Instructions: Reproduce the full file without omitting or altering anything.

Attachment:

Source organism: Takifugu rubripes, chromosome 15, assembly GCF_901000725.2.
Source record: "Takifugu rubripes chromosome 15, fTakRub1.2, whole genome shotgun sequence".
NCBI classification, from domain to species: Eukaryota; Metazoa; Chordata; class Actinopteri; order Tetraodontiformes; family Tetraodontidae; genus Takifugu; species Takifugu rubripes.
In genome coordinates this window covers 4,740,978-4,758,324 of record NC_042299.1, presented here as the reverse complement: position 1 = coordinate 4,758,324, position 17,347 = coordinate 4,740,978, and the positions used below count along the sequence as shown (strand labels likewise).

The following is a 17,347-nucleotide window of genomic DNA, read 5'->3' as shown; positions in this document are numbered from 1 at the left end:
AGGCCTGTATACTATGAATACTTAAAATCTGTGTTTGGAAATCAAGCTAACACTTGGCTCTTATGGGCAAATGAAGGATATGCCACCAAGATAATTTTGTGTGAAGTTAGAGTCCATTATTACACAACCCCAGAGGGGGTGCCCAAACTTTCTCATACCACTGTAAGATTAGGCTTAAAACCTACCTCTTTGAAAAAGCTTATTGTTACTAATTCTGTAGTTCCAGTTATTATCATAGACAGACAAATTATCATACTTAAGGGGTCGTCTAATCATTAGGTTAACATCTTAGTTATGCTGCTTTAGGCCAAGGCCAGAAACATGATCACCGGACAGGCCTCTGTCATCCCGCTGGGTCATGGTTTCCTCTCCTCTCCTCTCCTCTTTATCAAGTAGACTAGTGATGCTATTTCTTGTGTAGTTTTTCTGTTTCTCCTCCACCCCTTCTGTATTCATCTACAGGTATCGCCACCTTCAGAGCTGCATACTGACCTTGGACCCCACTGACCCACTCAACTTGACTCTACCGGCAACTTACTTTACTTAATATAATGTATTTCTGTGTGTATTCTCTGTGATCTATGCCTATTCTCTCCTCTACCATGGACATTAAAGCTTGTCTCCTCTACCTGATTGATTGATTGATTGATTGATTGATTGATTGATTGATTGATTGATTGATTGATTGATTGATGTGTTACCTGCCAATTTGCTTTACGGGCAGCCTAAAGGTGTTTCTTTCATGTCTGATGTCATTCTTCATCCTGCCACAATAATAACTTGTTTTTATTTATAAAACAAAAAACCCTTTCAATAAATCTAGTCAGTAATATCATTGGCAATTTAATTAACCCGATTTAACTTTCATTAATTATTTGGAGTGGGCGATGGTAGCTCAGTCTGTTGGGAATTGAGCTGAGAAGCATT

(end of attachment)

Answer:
Source organism: Takifugu rubripes, chromosome 15, assembly GCF_901000725.2.
Source record: "Takifugu rubripes chromosome 15, fTakRub1.2, whole genome shotgun sequence".
NCBI classification, from domain to species: Eukaryota; Metazoa; Chordata; class Actinopteri; order Tetraodontiformes; family Tetraodontidae; genus Takifugu; species Takifugu rubripes.
In genome coordinates this window covers 4,740,978-4,758,324 of record NC_042299.1, presented here as the reverse complement: position 1 = coordinate 4,758,324, position 17,347 = coordinate 4,740,978, and the positions used below count along the sequence as shown (strand labels likewise).

The following is a 17,347-nucleotide window of genomic DNA, read 5'->3' as shown; positions in this document are numbered from 1 at the left end:
AGGCCTGTATACTATGAATACTTAAAATCTGTGTTTGGAAATCAAGCTAACACTTGGCTCTTATGGGCAAATGAAGGATATGCCACCAAGATAATTTTGTGTGAAGTTAGAGTCCATTATTACACAACCCCAGAGGGGGTGCCCAAACTTTCTCATACCACTGTAAGATTAGGCTTAAAACCTACCTCTTTGAAAAAGCTTATTGTTACTAATTCTGTAGTTCCAGTTATTATCATAGACAGACAAATTATCATACTTAAGGGGTCGTCTAATCATTAGGTTAACATCTTAGTTATGCTGCTTTAGGCCAAGGCCAGAAACATGATCACCGGACAGGCCTCTGTCATCCCGCTGGGTCATGGTTTCCTCTCCTCTCCTCTCCTCTTTATCAAGTAGACTAGTGATGCTATTTCTTGTGTAGTTTTTCTGTTTCTCCTCCACCCCTTCTGTATTCATCTACAGGTATCGCCACCTTCAGAGCTGCATACTGACCTTGGACCCCACTGACCCACTCAACTTGACTCTACCGGCAACTTACTTTACTTAATATAATGTATTTCTGTGTGTATTCTCTGTGATCTATGCCTATTCTCTCCTCTACCATGGACATTAAAGCTTGTCTCCTCTACCTGATTGATTGATTGATTGATTGATTGATTGATTGATTGATTGATTGATTGATTGATTGATTGATGTGTTACCTGCCAATTTGCTTTACGGGCAGCCTAAAGGTGTTTCTTTCATGTCTGATGTCATTCTTCATCCTGCCACAATAATAACTTGTTTTTATTTATAAAACAAAAAACCCTTTCAATAAATCTAGTCAGTAATATCATTGGCAATTTAATTAACCCGATTTAACTTTCATTAATTATTTGGAGTGGGCGATGGTAGCTCAGTCTGTTGGGAATTGAGCTGAGAAGCATT